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Keywords

 

Authors

  1. Penckofer, Sue M. PhD, RN
  2. Hackbarth, Diana PhD, RN, FAAN
  3. Schwertz, Dorie W. PhD, RN, FAAN

Abstract

The surprising results of the Women's Health Initiative (WHI) reported in 2002 had a profound effect on women as well as health care practitioners. The WHI was the largest, randomized clinical trial designed to determine if postmenopausal hormone use prevented cardiovascular disease as well as other age-related disorders in women. While observational studies suggested that postmenopausal use of estrogen could decrease cardiovascular risk by 40% to 50%, the WHI demonstrated that use of continuous-combined estrogen plus progestin was not cardioprotective and was even associated with increased health risks. The estrogen alone trial of the WHI is still in progress, leaving practitioners and some women still in a dilemma. This article addresses the WHI in the context of other studies and discusses possible reasons for the unexpected results.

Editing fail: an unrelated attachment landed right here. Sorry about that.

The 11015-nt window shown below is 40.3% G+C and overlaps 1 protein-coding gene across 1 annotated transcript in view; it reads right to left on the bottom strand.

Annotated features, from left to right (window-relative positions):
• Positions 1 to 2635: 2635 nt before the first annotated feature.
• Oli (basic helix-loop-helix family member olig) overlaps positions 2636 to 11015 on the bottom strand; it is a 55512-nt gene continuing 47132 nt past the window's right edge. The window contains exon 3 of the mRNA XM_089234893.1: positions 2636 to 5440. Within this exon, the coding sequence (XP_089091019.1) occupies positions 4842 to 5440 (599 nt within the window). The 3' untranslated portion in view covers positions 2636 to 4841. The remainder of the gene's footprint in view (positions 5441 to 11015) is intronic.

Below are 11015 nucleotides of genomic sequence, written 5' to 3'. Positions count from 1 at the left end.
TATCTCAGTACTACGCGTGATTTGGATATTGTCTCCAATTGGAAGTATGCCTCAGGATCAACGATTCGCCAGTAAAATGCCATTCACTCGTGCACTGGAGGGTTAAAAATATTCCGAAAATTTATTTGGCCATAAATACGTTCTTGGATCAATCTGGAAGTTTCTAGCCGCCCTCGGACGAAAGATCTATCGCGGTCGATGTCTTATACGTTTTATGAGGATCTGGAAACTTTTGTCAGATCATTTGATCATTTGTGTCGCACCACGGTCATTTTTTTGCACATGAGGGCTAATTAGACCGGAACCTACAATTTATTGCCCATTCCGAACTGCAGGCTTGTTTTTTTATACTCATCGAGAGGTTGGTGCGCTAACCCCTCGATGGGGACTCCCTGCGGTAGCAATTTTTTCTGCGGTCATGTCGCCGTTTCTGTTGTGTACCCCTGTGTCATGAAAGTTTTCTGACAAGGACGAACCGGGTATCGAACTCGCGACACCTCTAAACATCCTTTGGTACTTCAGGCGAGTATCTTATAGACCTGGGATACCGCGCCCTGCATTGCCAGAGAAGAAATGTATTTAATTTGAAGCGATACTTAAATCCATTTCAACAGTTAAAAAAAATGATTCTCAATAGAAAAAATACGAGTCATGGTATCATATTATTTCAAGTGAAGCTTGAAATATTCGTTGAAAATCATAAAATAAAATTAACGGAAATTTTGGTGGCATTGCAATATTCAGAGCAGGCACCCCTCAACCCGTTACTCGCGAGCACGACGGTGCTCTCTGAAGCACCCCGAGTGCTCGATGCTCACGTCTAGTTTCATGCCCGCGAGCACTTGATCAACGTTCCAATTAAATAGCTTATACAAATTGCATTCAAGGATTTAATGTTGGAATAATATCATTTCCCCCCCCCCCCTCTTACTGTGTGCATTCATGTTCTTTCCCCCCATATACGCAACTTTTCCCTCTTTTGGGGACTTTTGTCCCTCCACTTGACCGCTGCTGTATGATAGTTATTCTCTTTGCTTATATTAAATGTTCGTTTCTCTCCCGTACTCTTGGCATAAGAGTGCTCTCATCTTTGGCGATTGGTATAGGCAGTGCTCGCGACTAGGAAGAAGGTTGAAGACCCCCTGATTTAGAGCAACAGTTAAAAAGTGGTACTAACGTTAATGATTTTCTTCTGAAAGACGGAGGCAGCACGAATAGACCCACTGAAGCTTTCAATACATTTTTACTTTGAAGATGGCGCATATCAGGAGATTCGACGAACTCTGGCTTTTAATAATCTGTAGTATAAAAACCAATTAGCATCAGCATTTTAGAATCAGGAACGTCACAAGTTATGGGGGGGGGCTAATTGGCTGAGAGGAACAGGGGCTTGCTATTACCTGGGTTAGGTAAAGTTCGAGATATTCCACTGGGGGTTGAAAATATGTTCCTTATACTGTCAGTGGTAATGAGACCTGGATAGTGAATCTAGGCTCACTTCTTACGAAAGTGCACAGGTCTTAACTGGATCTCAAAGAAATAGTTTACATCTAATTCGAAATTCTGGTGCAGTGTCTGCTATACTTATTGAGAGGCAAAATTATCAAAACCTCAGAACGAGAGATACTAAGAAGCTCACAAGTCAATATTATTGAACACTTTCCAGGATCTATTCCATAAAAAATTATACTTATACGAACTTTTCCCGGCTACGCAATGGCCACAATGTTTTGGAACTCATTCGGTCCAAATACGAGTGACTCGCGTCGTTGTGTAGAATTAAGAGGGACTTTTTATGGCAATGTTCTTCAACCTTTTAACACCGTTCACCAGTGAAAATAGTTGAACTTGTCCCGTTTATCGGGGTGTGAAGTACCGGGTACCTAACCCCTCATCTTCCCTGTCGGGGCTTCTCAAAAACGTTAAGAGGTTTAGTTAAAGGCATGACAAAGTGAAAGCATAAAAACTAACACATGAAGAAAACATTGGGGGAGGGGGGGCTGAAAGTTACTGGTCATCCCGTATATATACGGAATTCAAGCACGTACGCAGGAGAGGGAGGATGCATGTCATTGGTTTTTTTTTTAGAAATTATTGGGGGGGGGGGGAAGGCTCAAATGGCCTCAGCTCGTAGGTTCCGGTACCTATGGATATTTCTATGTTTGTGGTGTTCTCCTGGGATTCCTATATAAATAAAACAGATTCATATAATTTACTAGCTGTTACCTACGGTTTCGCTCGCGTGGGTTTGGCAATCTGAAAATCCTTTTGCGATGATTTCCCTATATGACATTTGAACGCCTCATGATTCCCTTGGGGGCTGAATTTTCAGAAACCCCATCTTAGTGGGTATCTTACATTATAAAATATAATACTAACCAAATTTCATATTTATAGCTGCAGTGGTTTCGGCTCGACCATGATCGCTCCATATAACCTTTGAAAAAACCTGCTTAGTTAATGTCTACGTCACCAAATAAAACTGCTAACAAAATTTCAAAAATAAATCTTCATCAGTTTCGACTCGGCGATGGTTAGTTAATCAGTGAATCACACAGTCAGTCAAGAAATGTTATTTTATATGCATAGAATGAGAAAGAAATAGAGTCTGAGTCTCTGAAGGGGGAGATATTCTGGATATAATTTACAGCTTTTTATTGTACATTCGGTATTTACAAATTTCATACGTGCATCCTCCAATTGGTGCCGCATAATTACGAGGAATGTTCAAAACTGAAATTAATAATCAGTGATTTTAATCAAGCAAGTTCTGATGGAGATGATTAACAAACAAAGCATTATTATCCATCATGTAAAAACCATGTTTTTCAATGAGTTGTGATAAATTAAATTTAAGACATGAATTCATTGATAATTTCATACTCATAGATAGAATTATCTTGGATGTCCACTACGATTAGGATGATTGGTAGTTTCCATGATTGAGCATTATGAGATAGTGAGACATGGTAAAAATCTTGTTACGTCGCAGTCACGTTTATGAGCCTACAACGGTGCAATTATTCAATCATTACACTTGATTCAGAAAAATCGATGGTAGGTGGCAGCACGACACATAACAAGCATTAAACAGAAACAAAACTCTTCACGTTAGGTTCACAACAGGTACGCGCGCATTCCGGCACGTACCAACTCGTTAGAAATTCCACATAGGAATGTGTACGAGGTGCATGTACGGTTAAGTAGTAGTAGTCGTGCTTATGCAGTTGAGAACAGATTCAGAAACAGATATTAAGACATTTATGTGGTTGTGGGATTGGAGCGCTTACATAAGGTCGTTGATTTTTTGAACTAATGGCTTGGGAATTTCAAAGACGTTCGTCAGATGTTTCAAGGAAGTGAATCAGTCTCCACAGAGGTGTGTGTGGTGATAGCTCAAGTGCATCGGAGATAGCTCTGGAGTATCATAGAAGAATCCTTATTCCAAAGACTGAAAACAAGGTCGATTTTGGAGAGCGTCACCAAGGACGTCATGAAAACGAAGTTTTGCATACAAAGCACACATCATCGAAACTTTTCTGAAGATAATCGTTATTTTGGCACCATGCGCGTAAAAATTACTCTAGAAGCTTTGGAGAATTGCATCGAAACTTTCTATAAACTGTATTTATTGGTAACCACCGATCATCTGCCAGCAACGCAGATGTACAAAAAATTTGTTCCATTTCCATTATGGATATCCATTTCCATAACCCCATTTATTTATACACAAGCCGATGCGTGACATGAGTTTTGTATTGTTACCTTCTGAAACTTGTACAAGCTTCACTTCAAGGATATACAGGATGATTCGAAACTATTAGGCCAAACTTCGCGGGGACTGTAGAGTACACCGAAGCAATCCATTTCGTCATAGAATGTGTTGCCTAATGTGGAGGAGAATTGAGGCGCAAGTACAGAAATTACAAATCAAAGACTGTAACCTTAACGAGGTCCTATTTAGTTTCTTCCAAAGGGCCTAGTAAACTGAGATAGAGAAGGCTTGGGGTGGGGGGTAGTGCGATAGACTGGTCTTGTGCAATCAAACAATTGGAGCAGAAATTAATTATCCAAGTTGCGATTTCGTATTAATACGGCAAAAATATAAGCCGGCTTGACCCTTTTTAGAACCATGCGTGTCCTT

Hormone replacement therapy (HRT), defined as estrogen and some form of progestogen, and estrogen replacement therapy (ERT), defined as estrogen alone, 1,* are therapies approved by the FDA for the treatment of menopausal symptoms. Menopause is associated with a loss of endogenous estrogen. Diseases such as osteoporosis and cardiovascular disease (CVD) increase in prevalence in postmenopausal women. 2 Therefore, it was reasonable to hypothesize that declining estrogen might play a role in the development of these diseases among aging women. Furthermore, since CVD is the leading cause of death among women, 3 the use of HRT/ERT for primary and secondary prevention of CVD seemed logical. However, in 1998, researchers began to question evidence that supported these assumptions. Shortly thereafter, the American Heart Association recommended that HRT should not be initiated for the secondary prevention of CVD. 4 Most recently, the findings from the Women's Health Initiative (WHI) provided evidence that HRT should not be used for the primary prevention of CVD. 5 This article will describe the findings from the WHI in the context of other studies, and what the future holds for estrogen therapy and disease prevention.